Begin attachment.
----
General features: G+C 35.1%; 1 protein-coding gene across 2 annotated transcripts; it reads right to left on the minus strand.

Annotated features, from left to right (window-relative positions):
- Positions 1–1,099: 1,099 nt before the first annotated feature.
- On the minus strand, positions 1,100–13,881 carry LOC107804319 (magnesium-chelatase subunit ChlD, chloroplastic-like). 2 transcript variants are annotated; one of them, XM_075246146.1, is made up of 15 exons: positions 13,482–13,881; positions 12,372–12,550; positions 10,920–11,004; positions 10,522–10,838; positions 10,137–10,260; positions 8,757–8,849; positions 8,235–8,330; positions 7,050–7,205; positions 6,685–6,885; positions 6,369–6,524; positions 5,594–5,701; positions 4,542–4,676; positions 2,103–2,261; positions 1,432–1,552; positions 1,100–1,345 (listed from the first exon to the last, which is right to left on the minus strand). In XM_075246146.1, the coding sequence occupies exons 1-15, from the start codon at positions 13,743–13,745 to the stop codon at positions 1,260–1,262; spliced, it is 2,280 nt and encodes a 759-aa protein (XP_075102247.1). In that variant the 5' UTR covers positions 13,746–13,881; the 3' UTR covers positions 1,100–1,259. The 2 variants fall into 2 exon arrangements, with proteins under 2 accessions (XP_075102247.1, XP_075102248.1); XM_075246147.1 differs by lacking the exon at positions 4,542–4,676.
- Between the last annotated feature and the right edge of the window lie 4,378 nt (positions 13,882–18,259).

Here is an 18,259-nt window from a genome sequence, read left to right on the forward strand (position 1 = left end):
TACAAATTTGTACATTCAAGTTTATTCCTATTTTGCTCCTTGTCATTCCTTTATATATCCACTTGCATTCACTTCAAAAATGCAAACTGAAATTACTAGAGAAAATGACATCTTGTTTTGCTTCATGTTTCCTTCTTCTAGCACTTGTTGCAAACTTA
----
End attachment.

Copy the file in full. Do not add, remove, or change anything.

General features: G+C 35.1%; 1 protein-coding gene across 2 annotated transcripts; it reads right to left on the minus strand.

Annotated features, from left to right (window-relative positions):
- Positions 1–1,099: 1,099 nt before the first annotated feature.
- On the minus strand, positions 1,100–13,881 carry LOC107804319 (magnesium-chelatase subunit ChlD, chloroplastic-like). 2 transcript variants are annotated; one of them, XM_075246146.1, is made up of 15 exons: positions 13,482–13,881; positions 12,372–12,550; positions 10,920–11,004; positions 10,522–10,838; positions 10,137–10,260; positions 8,757–8,849; positions 8,235–8,330; positions 7,050–7,205; positions 6,685–6,885; positions 6,369–6,524; positions 5,594–5,701; positions 4,542–4,676; positions 2,103–2,261; positions 1,432–1,552; positions 1,100–1,345 (listed from the first exon to the last, which is right to left on the minus strand). In XM_075246146.1, the coding sequence occupies exons 1-15, from the start codon at positions 13,743–13,745 to the stop codon at positions 1,260–1,262; spliced, it is 2,280 nt and encodes a 759-aa protein (XP_075102247.1). In that variant the 5' UTR covers positions 13,746–13,881; the 3' UTR covers positions 1,100–1,259. The 2 variants fall into 2 exon arrangements, with proteins under 2 accessions (XP_075102247.1, XP_075102248.1); XM_075246147.1 differs by lacking the exon at positions 4,542–4,676.
- Between the last annotated feature and the right edge of the window lie 4,378 nt (positions 13,882–18,259).

Here is an 18,259-nt window from a genome sequence, read left to right on the forward strand (position 1 = left end):
TACAAATTTGTACATTCAAGTTTATTCCTATTTTGCTCCTTGTCATTCCTTTATATATCCACTTGCATTCACTTCAAAAATGCAAACTGAAATTACTAGAGAAAATGACATCTTGTTTTGCTTCATGTTTCCTTCTTCTAGCACTTGTTGCAAACTTA